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Chemistry 1220 Exam 1 study guide

by: Sean Bhatnagar

Chemistry 1220 Exam 1 study guide CHEM 1220

Marketplace > Ohio State University > Chemistry > CHEM 1220 > Chemistry 1220 Exam 1 study guide
Sean Bhatnagar
GPA 2.03
General Chemistry 1220
Dr. Fus

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Notes for the first exam in 1220
General Chemistry 1220
Dr. Fus
Study Guide
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This 11 page Study Guide was uploaded by Sean Bhatnagar on Monday January 25, 2016. The Study Guide belongs to CHEM 1220 at Ohio State University taught by Dr. Fus in Spring 2016. Since its upload, it has received 143 views. For similar materials see General Chemistry 1220 in Chemistry at Ohio State University.


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Date Created: 01/25/16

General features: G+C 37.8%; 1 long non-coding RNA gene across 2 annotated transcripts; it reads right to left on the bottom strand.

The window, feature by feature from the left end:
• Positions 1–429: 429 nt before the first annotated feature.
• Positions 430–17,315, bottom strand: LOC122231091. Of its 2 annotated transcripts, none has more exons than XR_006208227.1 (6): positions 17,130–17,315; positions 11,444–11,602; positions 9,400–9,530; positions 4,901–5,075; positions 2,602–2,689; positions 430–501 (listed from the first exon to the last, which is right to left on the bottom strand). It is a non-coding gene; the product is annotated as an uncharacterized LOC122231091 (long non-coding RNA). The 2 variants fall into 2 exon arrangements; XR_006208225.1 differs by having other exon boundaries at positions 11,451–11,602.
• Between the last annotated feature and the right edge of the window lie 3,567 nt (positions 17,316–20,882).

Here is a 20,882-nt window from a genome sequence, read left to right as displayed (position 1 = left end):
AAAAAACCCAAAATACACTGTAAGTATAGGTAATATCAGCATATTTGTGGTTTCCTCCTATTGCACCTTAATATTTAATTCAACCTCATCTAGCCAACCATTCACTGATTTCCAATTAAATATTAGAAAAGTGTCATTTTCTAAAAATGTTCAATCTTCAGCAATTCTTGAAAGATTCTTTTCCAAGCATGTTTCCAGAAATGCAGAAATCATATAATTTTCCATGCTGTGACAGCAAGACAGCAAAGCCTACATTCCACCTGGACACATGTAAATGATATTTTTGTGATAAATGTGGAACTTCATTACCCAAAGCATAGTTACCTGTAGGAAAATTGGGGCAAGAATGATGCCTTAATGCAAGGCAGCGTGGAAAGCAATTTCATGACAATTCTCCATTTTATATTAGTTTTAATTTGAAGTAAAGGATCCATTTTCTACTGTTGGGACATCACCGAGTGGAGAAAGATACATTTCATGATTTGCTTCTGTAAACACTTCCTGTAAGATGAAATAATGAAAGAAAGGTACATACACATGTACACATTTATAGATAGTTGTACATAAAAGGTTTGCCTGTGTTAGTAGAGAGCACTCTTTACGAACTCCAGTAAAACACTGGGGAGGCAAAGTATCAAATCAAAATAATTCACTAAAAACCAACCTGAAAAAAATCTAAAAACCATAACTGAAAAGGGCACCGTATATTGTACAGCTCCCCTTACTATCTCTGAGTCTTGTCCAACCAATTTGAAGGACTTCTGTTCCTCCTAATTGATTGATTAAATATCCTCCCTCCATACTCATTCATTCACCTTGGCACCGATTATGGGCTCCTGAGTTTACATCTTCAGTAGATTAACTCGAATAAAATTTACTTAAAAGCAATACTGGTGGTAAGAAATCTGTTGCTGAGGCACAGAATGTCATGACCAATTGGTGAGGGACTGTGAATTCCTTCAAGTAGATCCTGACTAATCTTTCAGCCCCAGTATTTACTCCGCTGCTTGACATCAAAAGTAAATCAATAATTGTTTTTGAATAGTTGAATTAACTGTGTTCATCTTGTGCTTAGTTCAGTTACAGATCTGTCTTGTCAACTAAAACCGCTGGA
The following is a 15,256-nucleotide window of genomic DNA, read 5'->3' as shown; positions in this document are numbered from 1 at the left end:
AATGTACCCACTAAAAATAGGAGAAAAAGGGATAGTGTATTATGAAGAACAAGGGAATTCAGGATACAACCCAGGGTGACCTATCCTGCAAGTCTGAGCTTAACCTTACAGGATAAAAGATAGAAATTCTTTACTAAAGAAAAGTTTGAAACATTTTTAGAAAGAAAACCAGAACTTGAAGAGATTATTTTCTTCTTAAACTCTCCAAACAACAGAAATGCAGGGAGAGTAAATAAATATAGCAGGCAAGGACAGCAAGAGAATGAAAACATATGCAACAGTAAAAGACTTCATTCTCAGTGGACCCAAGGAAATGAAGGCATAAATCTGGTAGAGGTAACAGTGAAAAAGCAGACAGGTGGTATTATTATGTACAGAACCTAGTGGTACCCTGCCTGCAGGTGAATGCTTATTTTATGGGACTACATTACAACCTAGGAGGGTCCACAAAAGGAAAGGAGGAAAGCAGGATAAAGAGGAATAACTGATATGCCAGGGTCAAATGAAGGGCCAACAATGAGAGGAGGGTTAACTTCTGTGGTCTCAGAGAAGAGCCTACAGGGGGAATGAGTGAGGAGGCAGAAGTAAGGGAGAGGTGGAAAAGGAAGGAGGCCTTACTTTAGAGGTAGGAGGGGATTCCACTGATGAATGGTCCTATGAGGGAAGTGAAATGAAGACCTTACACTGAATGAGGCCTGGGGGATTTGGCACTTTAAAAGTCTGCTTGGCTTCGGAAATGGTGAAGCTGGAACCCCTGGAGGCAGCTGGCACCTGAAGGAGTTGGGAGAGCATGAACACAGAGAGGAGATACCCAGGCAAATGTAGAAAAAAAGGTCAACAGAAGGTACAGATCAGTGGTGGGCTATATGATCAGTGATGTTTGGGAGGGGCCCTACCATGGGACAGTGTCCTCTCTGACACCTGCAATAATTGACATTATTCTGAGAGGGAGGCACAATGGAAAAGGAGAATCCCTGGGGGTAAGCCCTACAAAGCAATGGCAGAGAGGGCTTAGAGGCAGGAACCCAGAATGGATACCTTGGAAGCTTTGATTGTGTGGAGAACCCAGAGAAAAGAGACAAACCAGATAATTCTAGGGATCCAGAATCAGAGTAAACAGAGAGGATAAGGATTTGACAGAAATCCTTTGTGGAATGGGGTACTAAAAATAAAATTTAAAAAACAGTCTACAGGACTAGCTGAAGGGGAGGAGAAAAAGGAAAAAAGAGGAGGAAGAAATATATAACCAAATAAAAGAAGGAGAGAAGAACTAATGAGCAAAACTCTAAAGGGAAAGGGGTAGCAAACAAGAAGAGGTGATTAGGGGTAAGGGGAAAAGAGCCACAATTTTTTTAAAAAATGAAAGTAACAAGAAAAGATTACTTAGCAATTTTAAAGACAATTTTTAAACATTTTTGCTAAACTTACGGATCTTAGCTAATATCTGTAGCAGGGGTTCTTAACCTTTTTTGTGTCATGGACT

Chemistry Study guide 1 chapters 11 13 and 14 111 Intermolecular forces in liquids and solids are much stronger than those in gases Assumes both volume and shape of its container Expands to ll its container Is compressible Flows readily Diffusion within a gas occurs rapidly Liguid Assumes shape of portion of container it occupies Does not expand to ll its container Is virtually incompressible Flows readily Diffusion within a liquid occurs slowly w Retains own shape and volume Does not expand to ll its container Is virtually incompressible Does not ow Diffusion within a solid occurs extremely slowly 112 Intermolecular forces are weaker than intramolecular forces 0 3 types of intramolecular forces ionic metallic and covalent bonds 0 Boiling points go up as intermolecular forces go up Melting points go up as intermolecular forces go up 0 3 types of intermolecular forces dispersion forces dipoledipole and hydrogen bonding collectively called the quotvan der Waals forcesquot All intermolecular forces are electrostatic involving positive and negative species like ionic bonds Interactions get stronger the as the magnitude of the charges increases and weaker as the distance between charges increases Dispersion forces are based on instantaneous dipole moments also called quotLondon dispersion forcesquot Instantaneous dipole moments are based on electrons moving in the electron cloud At some point in time the distribution of electrons on each side of the nucleus may be lopsided creating a small dispersion charge Polarizability the ease at which the charge distribution is distorted the quotsquishiness of the electron cloudquot 11 Polarizability increases as the number of electrons increases So in general the dispersion forces increase as the size of the molecule increases The shape of the molecule also changes the magnitude of the dispersion forces The permanent presence of dipole moments are called quotdipoledipole forcesquot based on if a molecule is polar or not draw a lewis structure DipoleDipole forces are stronger than dispersion forces Hydrogen Bonds gt DipoleDipole Bonds gt Dispersion Forces Hydrogen bonding occurs between hydrogen and uorineoxygennitrogen Hydrogen bonds are the strongest because there is only one electron so the dipole is very very strong Iondipole forces occur between an ion and a polar molecule When the molecular weights differ greatly the attractive forces are generally stronger in the substance with the higher weight 3 Viscosity resistance of a liquid to flow molasses Viscosity can be measured by the time it takes a liquid to ow through a thin vertical tube or at which a steel ball falls through liquid Viscosity decreases at higher temperatures Surface tension the energy required to increase the surface area of a liquid by a unit amount Surface area is based on the net interior pull of molecules making the liquid at the surface pack closely together Cohesive forces intermolecular forces that bind similar molecules to one another Adhesive forces intermolecular forces that bind molecules to a surface Capillary action when liquid rises up a very narrow tube based on adhesive forces to the tube wall and surface area reducing surface area pulling the liquid up the tube used for nutrients in plants 4 Phase changes changes of state Phase changes are accompanied by a change of energy in the system Fusion and melting are the same quotheat of fusionquot is in kJmol Sublimation solid to gas Vaporization liquid to gas Temperature remains constant until the END of the phase change Heating curves look like stairs the at parts are the phase changes and the inclines are the heating portions Heating curve graph of temperature vs heat added Critical point the highest temperature at which a distinct liquid phase can form 11 11 11 Critical pressure pressure required to bring about liquefaction at this critical temperature Supercritical uid when temperature exceeds the critical temperature and pressure exceeds the critical pressure the gas and liquid phases are indistinguishable 5 As molecules vaporize from liquid to gas the gas exerts a pressure on the closed container Vapor pressure pressure of the vapor on the container once it has reached a constant value when the LZGGZL transitions are in equilibrium Volatile liquids that evaporate readily Substances with high vapor pressures means the equilibrium has higher gas content because equilibrium only refers to the equality in RATES Temperature increase will increase vapor pressure because the increased kinetic energy given to molecules allows more of them to break out of the liquid phase Normal boiling point boiling point of a liquid at 1atm Boiling point point at which the vapor pressure is equal to that of the external pressure Clausiusclapeyron equation describes the relationship of vapor pressure and temperature 6 Phase diagram three branched chart used to describe the equilibrium conditions between states think SLG in a clockwise fashion starting with the leftmost state Vapor pressure curve the curve between gas and liquid on the phase diagram ends at the critical point beyond which is the supercritical uid Sublimation curve curve between the solid and gas phase Melting curve curve between the liquid and solid phase usually slopes towards the right as pressure increases because in most cases solid is more dense than liquid Normal melting point melting point at 1atm Triple point the intersection of the vaporpressure sublimation and melting curves Melting curve for water slants backwards because of the rare liquid is denser than solid characteristic for water 7 Liquid crystal the viscous milky state of some organic compounds Liquid phase molecules arranged randomly think scattered rattlesnake egg magnets REMs Nematic liquid crystalline phase long axes of molecules aligned but not aligned at ends think REMs all standing up but at different heights Smectic A liquid crystalline phase Molecules aligned in layers long axes of molecules perpendicular t layer planes remember perpendicular Smectic C liquid crystalline phase molecules aligned in layers long axes of molecules inclined with respect to layer planes think slightly skewed but similar to smectic A Certain liquid crystals stack better due to benzene rings Cholisteric liquic crystal the molecules pack into layers the long axis of each molecule is oriented parallel to its neighbors within the same layer think single slices of the other phases stacked horizontally atop one another Cholisteric liquid crystals produce unusual color patterns with visible light used to monitor temperature changes when conventional methods are unfeasible Chapter 13 Properties of Solutions 131 Solutions are formed when one substance disperses uniformly throughout another The mixing of gases is a spontaneous process associated with an entropy increase Gases spontaneously mix unless restrained by their containers Solutions made from solutes of solid or liquid state may or may not mix based on the intermolecular forces think NaCl and H20 Dispersion forces dominate in nonpolar NP nonpolar solutions Iondipole forces dominate in ionic substances in water Solutesolute interactions between solute particles must overcome in order to disperse the solute particles through the solvent Solventsolvent interactions between solvent particles must be overcome to make room for the solute particles in the solvent Solventsolute interactions between solvent and solute particles occur as the particles mix Solvation when solute molecules are surrounded by solvent molecules Hydration solvation with water as the solvent AHsoln AHsolute AHsolvent AHmix Separation of solvent and solute molecules requires energy so the enthalpy is positive then it drops down largely when mixed as this releases energy The difference between the mixed energy released and the energy required to break the bonds is the AHsoln This chart of the aforementioned points is the Hess s Law one lonic solutes do not dissolve in nonpolar solvents Polar liquid solutes water will not dissolve in a nonpolar liquid solvent octane Chemical reactions cannot be recovered when dehydrated unlike physical reactions salt in water when dehydrated will recover the salt 132 Crystallization as more particles dissolve there is a higher chance of them colliding with the surface and reattaching to the surface of the original solid this is the opposite of the solution process Equilibrium is reached when the rate of crystallization and the rate of solution are equal Saturated a solution in equilibrium with undissolved solute additional solute will not dissolve Solubility the amount of solute needed to form a saturated solution in a given quantity of solvent Unsaturated when less solute is dissolved than the amount needed to form a saturated solution Supersaturated when under suitable conditions more solute is dissolved than that of a saturated solution Usually heat is used to make a solution supersaturated when the solution is cooled down particles will fall out of solution and crystallize because a supersaturated solution is considered unstable However for crystallization to occur the particles must align themselves to properly form crystals 133 The stronger the attractions between the solute and the solvent the greater the solubility of solute in that solvent POLAR DISSOLVES POLAR due to favorable dipoledipole interactions Miscible pairs of liquids that mix in all proportions acetone and water lmmiscible pairs of liquids that do not dissolve one another gasoline and water gasoline is NP and water is P Hydrocarbons molecules just containing C and H atoms are NP NONPOLAR DISSOLVES NONPOLAR Alcohols Organic compounds with a framework of hydrocarbons with a polar OH group attached these groups are able to form hydrogen bonds For alcohols as the number of carbon atoms increases the OH group becomes an ever smaller part of the molecule making it act more nonpolar decreasing its solubility in water and increasing its solubility in NP solvents To increase its solubility the molecules should increase OH groups why glucose which has 5 OH groups is very soluble in water Finally LIKE DISSOLVES LIKE The solubility of any gas is increased as the partial pressure of the gas above the solvent increases pressure increases increase solubility Henry s law Sg kPg relates partial pressure of gases and solubility of the gases Solubility of solid solutes in water tends to increase as temperature increases as seen by solubility curves Solubility of gaseous solutes in water decreases with increasing temperature think of when you warm a glass of cold tap water bubbles rise because the air dissolved comes out of solution Thermal pollution warm water is less dense than cold water so it sits at the surface As it is warmer less oxygen can dissolve in it which means less oxygen can get to deeper water and life can die 134 Mass percentage mass of component in solutiontota mass of solution X 100 Very dilute solutions are measured in quotparts per million ppmquot and quotparts per billion 9quot Ppm mass of componenttota mass X 106 Ppb is the same as ppm except with 109 Mole fraction of component moles of componenttota moles of all components X is typically used as a symbol for mole fraction Molarity M moles of soluteliters of soln Molality m moles of solutekg of solvent KNOW HOW TO CONVERT BETWEEN CONCENTRATION UNITS 135 Colligative properties depend on the quantity concentration but not the identity of solute particles Examples of colligative properties freezingpoint lowering boilingpoint raising vaporpressure lowering and osmotic pressure Nonvolatile a substance with no measurable vapor pressure Adding a nonvolatile solute to a volatile solvent decreases the overall vapor pressure The vapor pressure of a volatile solvent above a solution containing a nonvolatile solute is proportional to the solvent39s concentration in the solution RaOUIt39S LaW Psoln XsolventPosolvent AP XsolutePosolvent ldeal solution one that oberys Raoult39s Law there are many cases where the solution is not ideal Addition of a nonvolatile solute brings down the vapor pressure which brings down the vaporpressure curve LG curve making a higher temperature for the normal boiling point Hence increasing the boiling point Change in boiling point is directly related to molality m ATb Kbm Kb quotmolal boilingpointelevation constantquot Molality is based on the TOTAL moles of solute particles 1m of NaCl is 2m 1m Na 1m C So consider whether the solute is an electrolyte or nonelectrolyte when calculating boilingpoint elevation Based on the previous note of how the vaporpressure curve moves down the triple point is moved to the left thus decreasing the normal freezing point ATf Kfm Osmosis the net movement of solvent toward the solution of higher solute concentration as if the solutions were driven to attain equal concentrations Osmotic Pressure OP oberys a law similar to the ideal gas law OPVnRT when the V is divided nV is M so OP MRT Cell in hypertonic environment higher solute concentration outside causes solvent to leave the cell the cell will shrivel this is called crenation Cell in a hypotonic environment higher solute concentration inside causes solvent to enter the cell the cell will swell or even rupture this is called hemolysis lsotonic solution one that matches the concentration of the cell preventing crenation and hemolysis 136 Particles 5nm to 1000nm are considered quotcolloidal particlesquot they are small enough to remain suspended in solution but large enough to be seen or have an effect on the aesthetic Colloids solutions containing colloidal particles or dealing with colloidal dispersions Tyndall effect the scattering of light by a colloid Examples of colloids fog smoke aerosol whipped cream foam milk emulsion paint sol marshmallow solid foam butter solid emulsion ruby glass solid sol Most important colloids are those where the solvent is water they are either hydrophilic water loving or hydrophobic water fearing Typically a colloid will have hydrophobic groups on the interior of the molecule with hydrophilic polar groups on the surface interacting with the water enzymes antibodies Adsorption adhering to a surface ions adsorb to hydrophobic molecules to stabilize them To remove colloidal particles coagulation must be used Heating a colloidal dispersion or adding an electrolyte to a dispersion brings about coagulation increasing the size of these colloidal particles and allows them to be ltered out In dialysis a semipermeable membrane is used to allow the passage of ions and prevent the passage of colloidal particles Chapter 14 Chemical Kinetics Kinetics is based on the rates at which reactions occur called quotreaction ratesquot Reaction mechanism stepbystep molecularlevel view of the pathway from reactants to prducts 141 Factors that affect reaction rates are as follows Physical state of the reactants for example reactions involving solids will occur faster if the solid has greater surface area hence why many medicines are in the form of a powder Reactant concentrations many reactions will occur faster if the concentrations of one or more reactants is greater steel wool bursting into ames in pure oxygen but burning slowly in air which is only 20 02 Reaction temperature reaction rates generally increase as the temperature increases as T goes up KE goes up increasing collisions increasing the likelihood of reactions occurring The presence of a catalyst catalysts speed up reactions Catalyst agents that increase reaction rates without themselves being used UP On a molecular level reactions are based on collisions For a collision to lead to a reaction however it must be with enough energy to break the bonds and the right orientation to form the new bonds 142 Reaction rate change in concentration of the reactants or products per unit of time usually molarity per second Ms By convention rates are expressed as positive quantities so include a H when calculating the rate of disappearance of a reactant It is typical for rates to decrease as a reaction proceeds because the concentration of reactants decreases Instantaneous rate rate at a particular instant during the reaction approximated using tangent lines like in calculus To nd a reaction rate that is balanced on stoichiometry multiply the instantaneous rate by one over the coef cient You do not need to do this to nd the rate of a certain reactant or product 143 Rate law kAB K is referred to as the quotrate constantquot K must have the units that cancel out the individual reactants rates until the nal units are Ms Reaction order the exponents on the reactants in the rate law Overall reaction order the sum of the exponents Second order increasing the concentration by two quadruples the rate exponent of 2 Zero order takes the reactant out of the rate law exponent of zero reactant s concentration has zero impact on the rate Rate laws can only be determined experimentally there is no correlation between exponents and reaction orders although it may seem as if there is Most reaction orders are 0 1 or 2 but instances occur where the reaction order is fractional K of 109 or greater means a fast reaction k of 10 or less indicates a slow reaction Rate of a reaction depends on the concentration however the rate constant does NOT 144 Relating a rate law to time involves integration Firstorder reaction nAt nAo kt Secondorder reaction 1At kt 1Ao To nd the order without rate data plot nA and 1A vs time and see which is linear Zeroorder reaction At kt Ao Halflife tm the time required for the concentration of a reactant to reach half of its initial value To solve for halflife given a rate constant simply plug in 12 the initial concentration for At In a rstorder reaction the concentration of the reactant decreases by 12 in each series of regularly spaced time intervals each interval equal to t12 In secondorder and other reactions the halflife depends on the concentrations and therefore changes as the reaction progresses 145 As temperature increases so does the reaction rate this is due to the rate constant being dependent on temperature Collision model based on kineticmolecular theory this model accounts for the effects of both reactant concentrations and temperature on the rate of the reaction Collision model says as concentration increases the likelihood of collisions increases increasing reaction rates Also as temperature increases as does kinetic energy increasing the force and frequency of collisions Molecules must be oriented in a certain way during a collision for the reaction to take place Activation energy the minimum energy required to initiate a chemical reaction Activated complextransition state the arrangement of atoms shown at the top of a reaction39s energy pro le at the highest activation energy RATES ARE DEPENDENT ON ACTIVATION ENERGY At higher temperatures a larger fraction of molecules have suf cient kinetic energy to overcome the activation energy and cause a reaction f equot EaRT where R is 8314 JmolK Arrhenius equation relates the temperature and activation energy to the reaction rate Arrhenius k Aequot EaRT k is the rate constant Ea is the activation energy R is the gas constant previously mentioned T is the absolute temperature A is the frequency factor 146 Reaction mechanism steps by which a reaction occurs Elementary reaction reactions that occur in a single event of a single step Molecularity the number of molecules that participate as reactants in an elementary reaction Unimolecular moecuarity of 1 Bimolecular and termoecuar are selfexplanatory using the above buet Termolecular reactions are very rare in comparison to uni and bi four or more is so rare that they are never proposed as part of a reaction mechanism Multistep mechanism consists of a sequence of elementary reactions that result in the balanced chemical equation Intermediate a molecule that is created in one of the steps and consumed in the next a reactant and product that is not in the nal balanced chemical equa on Intermediates can be identi ed as the trough between two transition states in an energy pro le of a reaction Rate laws can only not be determined experimentally if the reaction is elementary then it is based on the moecuarity Ratedetermining step step in the mechanism that is the slowest has the highest activation energy Whenever a fast step precedes a slow one we can solve for the concentration of an intermediate by assuming that an equilibrium is established in the fast step Manipulating the fast steps rate laws and solving for the intermediate allows one to create a rate law for the overall reaction based on the slow step that does not involve the intermediate 147 Catalyst a substance that changes the speed of a chemical reaction without undergoing a permanent chemical change itself Homogenous catalyst a catalyst that is present in the same phase as the reactants in a reaction mixture A catalyst is present at the start and end of a reaction while an intermediate is created and consumed during the reaction A catalyst lowers the overall activation energy of a reaction possibly by offering a different mechanism for the reaction Heterogenous catalyst a catalyst that exists in a phase different from the phase of reactant molecules usually as a solid in contact with either gaseous reactants or with reactants in a liquid solution Heterogenous catalysts are usually metals or metal oxides and are given very large surface areas because the rst step in catalysis is the adsorption of reactants to the surface of the catalyst Enzyme a biological catalyst Most enzymes are large protein molecules that are very selective in the reactions they catalyze sometimes an enzyme will only operate in only one reaction Active site where the enzyme catalysis takes place Substrate the substance that reacts at the active site Lockandkey model the substrate acts as the key and the active site as the lock Enzymesubstrate complex the combination state of the substrate and the active site Enzyme inhibitors when anything other than the necessary substrate attaches to the active site it destroys the activity of the enzyme nerve poison